Hits and checks have long been accepted as inherent to the game of hockey, but a decision by the NHL's biggest star to sit out of the game indefinitely represents only the latest professional athlete to suffer lasting injuries to the brain.
Sidney Crosby last week cited lingering concussion-like symptoms from at least one blow to the head that left him out of the game for 10 months.
"I've got to make sure with these sort of things that I'm careful and aware and making sure I'm 100 percent before I come back," Crosby, 24, told reporters in Pittsburgh last Monday. "You've got to listen to your body on these things."
Frustrated with the long-term risk of these sports, one neurologist, along with many others in agreement, called for a ban on intentional hitting and fighting in the game of hockey.
Dr. Rajendra Kale, neurologist and interim editor-in-chief of the journal CMAJ, published an editorial today that cites several athletes who experienced repetitive blows to the head during contact sports. Such hits led to severe medical problems, including short-term and long-term memory loss, chronic headaches, sleep disorders, mood and behavioral problems, psychiatric changes and even early onset dementia.
"When you find any tradition is causing damage to human's brain, it's time to change traditions," Kale told ABCNews.com. "We found traditions that are harmful and we need to give them up."
Symptoms of concussions include headache, nausea, confusion and loss of memory. Lingering effects can last for days, weeks or months, depending on the severity of the blow.
While Kale noted in the editorial that he was fascinated by the skill, grace and physical fitness needed to play hockey, he "was appalled by the disgraceful and uncivilized practice of fighting and causing intentional head trauma. The tragic story of Sidney Crosby's layoff due to concussions has not been sufficient for society to hang its head in shame and stop violent play immediately."
Kale cited three other hockey players -- Rick Martin, Reggie Fleming and Bob Probert -- who have been diagnosed with chronic traumatic encephalophy, or CTE, a progressive degenerative disease found in people who have sustained several concussions or other head injuries.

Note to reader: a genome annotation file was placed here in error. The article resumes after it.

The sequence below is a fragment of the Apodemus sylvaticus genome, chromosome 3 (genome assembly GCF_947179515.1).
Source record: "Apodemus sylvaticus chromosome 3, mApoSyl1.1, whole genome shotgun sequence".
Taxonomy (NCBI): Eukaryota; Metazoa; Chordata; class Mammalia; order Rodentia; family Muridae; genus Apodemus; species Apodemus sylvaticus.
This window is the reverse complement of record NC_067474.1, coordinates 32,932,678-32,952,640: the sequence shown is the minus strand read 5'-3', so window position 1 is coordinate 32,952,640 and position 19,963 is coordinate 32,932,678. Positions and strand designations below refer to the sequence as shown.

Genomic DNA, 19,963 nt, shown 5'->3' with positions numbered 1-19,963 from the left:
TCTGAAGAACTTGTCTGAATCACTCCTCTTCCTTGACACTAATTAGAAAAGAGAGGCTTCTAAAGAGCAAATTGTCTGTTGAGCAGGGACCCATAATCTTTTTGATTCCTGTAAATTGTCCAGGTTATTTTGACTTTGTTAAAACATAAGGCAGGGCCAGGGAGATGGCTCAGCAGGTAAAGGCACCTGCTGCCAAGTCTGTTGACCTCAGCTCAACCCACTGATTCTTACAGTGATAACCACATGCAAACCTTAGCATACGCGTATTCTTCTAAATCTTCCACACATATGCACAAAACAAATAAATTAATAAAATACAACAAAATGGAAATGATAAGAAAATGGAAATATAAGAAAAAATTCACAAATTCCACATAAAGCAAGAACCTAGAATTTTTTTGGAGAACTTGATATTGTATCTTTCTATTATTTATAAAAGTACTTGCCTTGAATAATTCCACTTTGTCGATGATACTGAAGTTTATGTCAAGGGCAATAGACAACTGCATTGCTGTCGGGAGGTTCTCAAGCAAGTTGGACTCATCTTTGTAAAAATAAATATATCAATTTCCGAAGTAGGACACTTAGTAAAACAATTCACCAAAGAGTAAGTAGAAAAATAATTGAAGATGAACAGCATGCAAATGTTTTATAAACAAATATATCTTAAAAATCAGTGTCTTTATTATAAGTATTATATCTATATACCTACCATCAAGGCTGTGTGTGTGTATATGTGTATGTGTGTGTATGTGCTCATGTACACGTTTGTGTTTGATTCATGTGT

As a native Canadian, Dr. Lyn Turkstra, professor in the department of neurological surgery at University of Wisconsin-Madison School of Medicine, said there is still much to learn about how to best protect athletes in contact sports.
"I grew up with hockey fights and appreciate that blood sports are a part of our collective culture," Turkstra said. "So is exceptional puck-handling, however, which would be more evident if players spent less time with their gloves off. It's good to remember that helmets and mouth-guards also were highly controversial when implemented in sports, and perhaps the same was true for hockey pads in the early 20th century, but most players would feel dangerously exposed without any protection today."
Blows to the head and body cause a series of changes in the brain, including mechanical injuries to brain cells and their connections, stress on cells that are not receiving enough oxygen, and, in more severe cases, damage to specific regions to the brain that are next to sharp interior surfaces of the skull, Turkstra explained. The brain seems to be able to recover from mild disruptions in function, if given enough time to heal, but at some point, the brain can no longer adjust to compensate for such stressors.
"We don't know what that magic threshold is, and also don't yet know why some people seem more vulnerable than others," Turkstra said.